IT’S tempting to say that, from a home care recipient’s perspective, almost any scheme for the provision of goods, equipment, assistive technology and home modification as part of the new home care program will be an improvement on what is currently in place.
However, with less than sixteen months to go until 1 July 2024, when the new home care program will begin, there is a lack of information about even the basic design of this new scheme.
For the sake of brevity, we will call the goods, equipment, assistive technology and home modification scheme: the equipment scheme.
The number of people in the new home care program will vastly exceed the number of NDIS participants, while the diversity of equipment in demand is likely to be similar to that in the NDIS.
The NDIS may not accept people who are 65 and over, but this does not mean disability as understood by the NDIS does not occur among people over 65, who will be looking to the new home care program to provide goods, equipment, assistive technology and home modification of the same grade and quality as NDIS participants receive.
The NDIS scheme for goods, equipment, assistive technology and home modification is fully developed, albeit criticised for its clunkiness and slowness in the way it operates. It demonstrates how difficult it is to get a good equipment scheme going.
CPSA believes and is concerned the aged care sector is ill-prepared for what ought to be an entitlement goods, equipment, assistive technology and home modification scheme.
CPSA is not aware of any centralised collection of information about equipment etc currently funded out of Home Care Packages and under the CHSP. This lack of information would be a major obstacle in the development of an equipment program.
The Department of Health and Aged Care’s January 2022 discussion paper on the new home care program discusses a program for providing goods, equipment, assistive technology and home modification, noting the shortcomings of both the Home Care Packages Program (HCPP) and the Commonwealth Home Support Program (CHSP), which have a limit of $1,000 and $10,000 for home modifications per care recipient.
The January 2022 paper states that “the new assessment program” assigns “a low-level, mid-level or high-level need” for equipment. The paper doesn’t say it, but these three levels (and an implied no-level need) appear to correspond very neatly with the current four levels of Home Care Packages. However, the paper specifically says that people will not be “placed in one of the four broad home care package levels”.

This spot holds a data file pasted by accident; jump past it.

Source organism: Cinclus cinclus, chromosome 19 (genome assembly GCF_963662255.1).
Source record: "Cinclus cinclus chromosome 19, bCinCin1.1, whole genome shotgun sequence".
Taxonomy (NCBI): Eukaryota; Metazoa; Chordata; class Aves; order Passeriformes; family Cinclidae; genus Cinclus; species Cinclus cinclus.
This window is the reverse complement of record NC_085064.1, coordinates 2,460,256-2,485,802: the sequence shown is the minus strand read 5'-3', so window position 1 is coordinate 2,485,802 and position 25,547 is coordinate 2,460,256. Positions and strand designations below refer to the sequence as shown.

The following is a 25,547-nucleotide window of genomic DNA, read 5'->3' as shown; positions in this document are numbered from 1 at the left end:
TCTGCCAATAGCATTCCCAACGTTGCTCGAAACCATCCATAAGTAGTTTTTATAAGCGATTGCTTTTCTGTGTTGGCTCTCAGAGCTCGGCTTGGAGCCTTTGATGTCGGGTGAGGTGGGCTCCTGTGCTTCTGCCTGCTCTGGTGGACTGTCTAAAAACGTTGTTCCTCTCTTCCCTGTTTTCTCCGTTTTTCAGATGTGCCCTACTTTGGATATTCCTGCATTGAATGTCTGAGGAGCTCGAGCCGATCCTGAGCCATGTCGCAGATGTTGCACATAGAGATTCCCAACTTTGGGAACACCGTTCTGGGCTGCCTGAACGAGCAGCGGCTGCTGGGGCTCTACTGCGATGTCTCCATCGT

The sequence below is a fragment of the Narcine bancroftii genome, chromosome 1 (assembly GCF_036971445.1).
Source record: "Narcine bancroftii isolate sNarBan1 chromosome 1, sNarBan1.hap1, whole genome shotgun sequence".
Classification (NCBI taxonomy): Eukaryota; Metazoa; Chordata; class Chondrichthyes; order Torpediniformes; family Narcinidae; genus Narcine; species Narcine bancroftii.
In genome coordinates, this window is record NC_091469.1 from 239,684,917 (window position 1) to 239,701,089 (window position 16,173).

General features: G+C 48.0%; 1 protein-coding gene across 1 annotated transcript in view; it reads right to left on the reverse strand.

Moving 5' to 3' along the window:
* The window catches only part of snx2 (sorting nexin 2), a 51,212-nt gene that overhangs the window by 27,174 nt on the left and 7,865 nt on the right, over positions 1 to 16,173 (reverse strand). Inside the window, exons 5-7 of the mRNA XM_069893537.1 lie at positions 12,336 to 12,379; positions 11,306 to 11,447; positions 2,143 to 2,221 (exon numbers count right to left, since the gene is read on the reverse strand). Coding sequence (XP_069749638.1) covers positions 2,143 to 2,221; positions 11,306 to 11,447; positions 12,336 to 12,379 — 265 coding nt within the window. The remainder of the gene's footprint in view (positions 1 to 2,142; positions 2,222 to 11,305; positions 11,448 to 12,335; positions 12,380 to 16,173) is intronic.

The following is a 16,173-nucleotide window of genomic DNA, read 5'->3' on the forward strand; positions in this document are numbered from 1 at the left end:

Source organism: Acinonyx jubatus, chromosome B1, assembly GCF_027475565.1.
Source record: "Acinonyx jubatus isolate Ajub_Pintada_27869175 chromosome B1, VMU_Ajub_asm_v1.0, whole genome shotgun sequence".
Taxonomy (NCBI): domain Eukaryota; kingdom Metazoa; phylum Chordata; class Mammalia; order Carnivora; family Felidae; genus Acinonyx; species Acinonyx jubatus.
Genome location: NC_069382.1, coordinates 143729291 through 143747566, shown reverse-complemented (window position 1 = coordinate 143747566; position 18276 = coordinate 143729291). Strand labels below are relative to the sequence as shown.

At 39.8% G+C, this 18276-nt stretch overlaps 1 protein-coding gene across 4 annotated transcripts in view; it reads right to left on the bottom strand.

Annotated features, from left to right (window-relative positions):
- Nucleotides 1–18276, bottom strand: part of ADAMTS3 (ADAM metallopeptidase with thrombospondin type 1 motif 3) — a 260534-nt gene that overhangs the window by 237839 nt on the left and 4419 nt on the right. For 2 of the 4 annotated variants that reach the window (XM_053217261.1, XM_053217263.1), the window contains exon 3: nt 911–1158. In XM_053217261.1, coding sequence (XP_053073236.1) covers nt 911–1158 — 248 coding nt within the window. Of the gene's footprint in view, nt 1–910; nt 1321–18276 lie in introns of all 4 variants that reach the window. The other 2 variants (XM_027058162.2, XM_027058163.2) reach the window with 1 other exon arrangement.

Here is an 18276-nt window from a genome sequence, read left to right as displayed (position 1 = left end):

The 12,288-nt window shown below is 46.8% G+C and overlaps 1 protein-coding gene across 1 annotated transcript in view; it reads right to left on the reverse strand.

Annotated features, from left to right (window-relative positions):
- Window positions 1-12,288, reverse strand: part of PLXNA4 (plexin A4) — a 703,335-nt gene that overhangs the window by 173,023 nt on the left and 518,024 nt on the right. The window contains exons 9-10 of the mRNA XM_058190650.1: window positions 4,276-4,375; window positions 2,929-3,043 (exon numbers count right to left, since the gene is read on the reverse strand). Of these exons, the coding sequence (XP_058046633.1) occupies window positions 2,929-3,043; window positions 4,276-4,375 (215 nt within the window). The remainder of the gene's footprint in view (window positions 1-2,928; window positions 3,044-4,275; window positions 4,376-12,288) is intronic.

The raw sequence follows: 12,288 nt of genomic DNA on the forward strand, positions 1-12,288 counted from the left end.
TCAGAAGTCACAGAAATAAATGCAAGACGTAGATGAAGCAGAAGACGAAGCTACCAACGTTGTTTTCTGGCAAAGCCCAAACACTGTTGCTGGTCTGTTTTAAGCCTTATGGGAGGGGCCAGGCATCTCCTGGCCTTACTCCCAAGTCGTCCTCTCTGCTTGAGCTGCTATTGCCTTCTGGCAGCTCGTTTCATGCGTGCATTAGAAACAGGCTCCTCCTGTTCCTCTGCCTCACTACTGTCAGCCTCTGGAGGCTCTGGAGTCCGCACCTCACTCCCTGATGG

The October 2022 discussion paper includes the equipment scheme in a list of things on which there is, it says, already “broad agreement”, saying that those things “are not the focus of this paper”.
However, the October 2022 paper does say a few, new things about the new equipment program.
It will be separately funded. That suggests it will not be part of a package or a personal budget as in the NDIS, it seems.
What is not clear is if the separation of the equipment scheme from other services, for which a personal budget will apply, will be an entitlement scheme, like the rest of the new home care program if it is to give effect to Aged Care Royal Commission recommendations, or an eligibility scheme. The latter would inevitably come with a waiting list.
The October 2022 paper suggests there will be separate arrangements for high-cost and low-cost items.
High-cost items could, the paper says, be provided through state and territory equipment schemes. However, the paper does not say anything about discussions that the federal Department of Health and the state and territory departments might be having with the states and territories.
Low-cost items, the paper says, will be available through “national procurement arrangements”. In CPSA’s view it is highly likely that high-cost items will be too, but it is unclear what form those “national procurement arrangements” will take.
So, there you have it. Here’s what we know:
In less than sixteen months’ time, we will have an equipment scheme providing equipment at low-, mid-, and high levels probably exclusively through national procurement arrangements funded separately from the rest of the new home care program.
This is the second in a series of posts discussing the new home care program under development by the Department of Health and Aged Care. For the first post, click Getting ready for IHAC, the new In Home Aged Care program.